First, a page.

What is Damp?
Damp is the presence of moisture in the structure of a property. It appears within the bricks and mortar and can be caused by rain water, condensation oradequate drainage. Indeed, as the UK experiences 25,000 gallons of rain water each year, damp is one of the most frequent problems encountered in homes. Yet, the problem can also arise from a lack of poor property maintenance concerning the floors, doors, windows and pipe-work. The presence of damp can cause all sorts of issues ranging from colder temperatures and the degradation of a property's interior to risks of mold and more seriously, aggravated respiratory problems.
Condensation is the only cause of damp that you can partially manage. Here are some tips:
• Produce Less Moisture in Your Home
There is always some moisture in the air but adding to the amount will only increase the likelihood of damp. Dry clothes outside instead of on the radiator, have the windows open when bathing and showering and keep lids on the pans or use a ventilator when cooking.
• Ventilate your Home
Keeping windows slightly ajar can help to reduce the natural moisture that occurs from breath. Close the kitchen and bathroom doors when these rooms are in use and open the windows accordingly. Leave space between furniture and the walls to allow air to circulate. Investing in a dehumidifier is also a great way to remove moisture from your home.
• Heat, Insulate and Draft-Proof your Home
The warmer your home, the less likely the presence of condensation. Keep your home heated as much as you can and install insulation and draft-proofing measures for the loft, walls and windows to keep your home warmer for longer. Double glazed windows are another effective option.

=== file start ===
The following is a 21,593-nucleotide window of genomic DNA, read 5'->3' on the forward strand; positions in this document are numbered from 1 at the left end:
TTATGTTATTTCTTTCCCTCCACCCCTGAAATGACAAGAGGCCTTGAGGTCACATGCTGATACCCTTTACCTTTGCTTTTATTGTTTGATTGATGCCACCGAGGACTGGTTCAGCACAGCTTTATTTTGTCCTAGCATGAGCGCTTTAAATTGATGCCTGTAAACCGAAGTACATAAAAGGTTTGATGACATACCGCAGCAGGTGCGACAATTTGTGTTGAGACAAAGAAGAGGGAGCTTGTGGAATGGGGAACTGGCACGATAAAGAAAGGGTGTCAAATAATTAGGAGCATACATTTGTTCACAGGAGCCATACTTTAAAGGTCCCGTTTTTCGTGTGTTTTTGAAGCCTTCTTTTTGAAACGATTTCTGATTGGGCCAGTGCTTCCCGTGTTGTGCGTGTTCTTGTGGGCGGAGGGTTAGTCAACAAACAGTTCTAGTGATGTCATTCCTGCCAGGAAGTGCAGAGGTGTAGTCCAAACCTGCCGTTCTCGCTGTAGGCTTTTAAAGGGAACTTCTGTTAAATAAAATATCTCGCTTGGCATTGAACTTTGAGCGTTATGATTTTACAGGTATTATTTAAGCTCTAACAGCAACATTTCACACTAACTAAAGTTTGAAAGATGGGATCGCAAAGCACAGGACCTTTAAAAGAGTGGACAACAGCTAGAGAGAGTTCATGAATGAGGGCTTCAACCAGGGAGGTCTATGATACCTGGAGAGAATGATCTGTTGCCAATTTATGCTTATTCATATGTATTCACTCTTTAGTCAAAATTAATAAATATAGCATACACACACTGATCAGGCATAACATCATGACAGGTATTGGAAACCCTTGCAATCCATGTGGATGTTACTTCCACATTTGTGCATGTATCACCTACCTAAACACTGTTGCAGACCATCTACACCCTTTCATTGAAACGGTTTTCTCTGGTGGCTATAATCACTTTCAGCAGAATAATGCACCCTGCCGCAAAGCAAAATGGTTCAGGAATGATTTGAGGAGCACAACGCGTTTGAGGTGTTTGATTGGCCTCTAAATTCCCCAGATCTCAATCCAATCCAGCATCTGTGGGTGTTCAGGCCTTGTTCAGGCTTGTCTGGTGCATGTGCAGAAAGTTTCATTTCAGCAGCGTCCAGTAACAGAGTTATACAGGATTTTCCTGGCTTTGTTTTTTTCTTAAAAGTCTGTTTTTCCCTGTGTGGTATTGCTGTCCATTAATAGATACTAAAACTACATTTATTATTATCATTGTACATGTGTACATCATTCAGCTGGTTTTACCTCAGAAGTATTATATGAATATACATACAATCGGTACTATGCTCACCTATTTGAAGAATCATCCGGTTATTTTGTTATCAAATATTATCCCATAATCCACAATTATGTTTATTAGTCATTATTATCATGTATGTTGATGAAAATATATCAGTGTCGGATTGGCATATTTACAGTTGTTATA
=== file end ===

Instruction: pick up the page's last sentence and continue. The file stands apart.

What are the Signs?
As damp can be quite a problem, it's a good idea to keep a look out that it is not effecting your property. When attempting to spot signs of damp, look out for:
• Wallpaper or paint that is peeling away from the wall
• Skirting boards that have become discolored or decided
• Crumbling or discolouration of plaster
• Timber floors that have become decayed.
Yet, damp does not always make itself as obvious as this so if you're still worried that it's present in your home, call in an expert to carry out a specialist inspection.
If your building has a history of or is suffering from a damp problem, it's a good idea to start alleviating the situation before it spirals out of control. Damp proofing most often requires a professional hand and depending on the type of damp situation, it could involve one or more of these measures:
Damp Proof Course:
This is the course most often taken for cases of rising damp. The process involves drilling holes into the brick of the property's internal walls and injecting the structure with a damp-proofing fluid to lessen the movement of water through the wall's capillaries. The course acts as a barrier to moisture rising from the ground and passing into the walls. Choosing this route will also involve the need to re-plaster the walls.
This system involves the incorporation of a drain membrane into the walls and floors. It is the best remedy for damp problems that are caused by high ground levels. Once the membrane has been installed, the presence of damp is managed as the moisture can run down the membrane and be channeled into a drain.
This process involves coating the internal walls of a property to seal moisture out of the home. This technique is useful for general moisture but ineffective for situations such as flooding. Three coats are applied and then the wall re-plastered.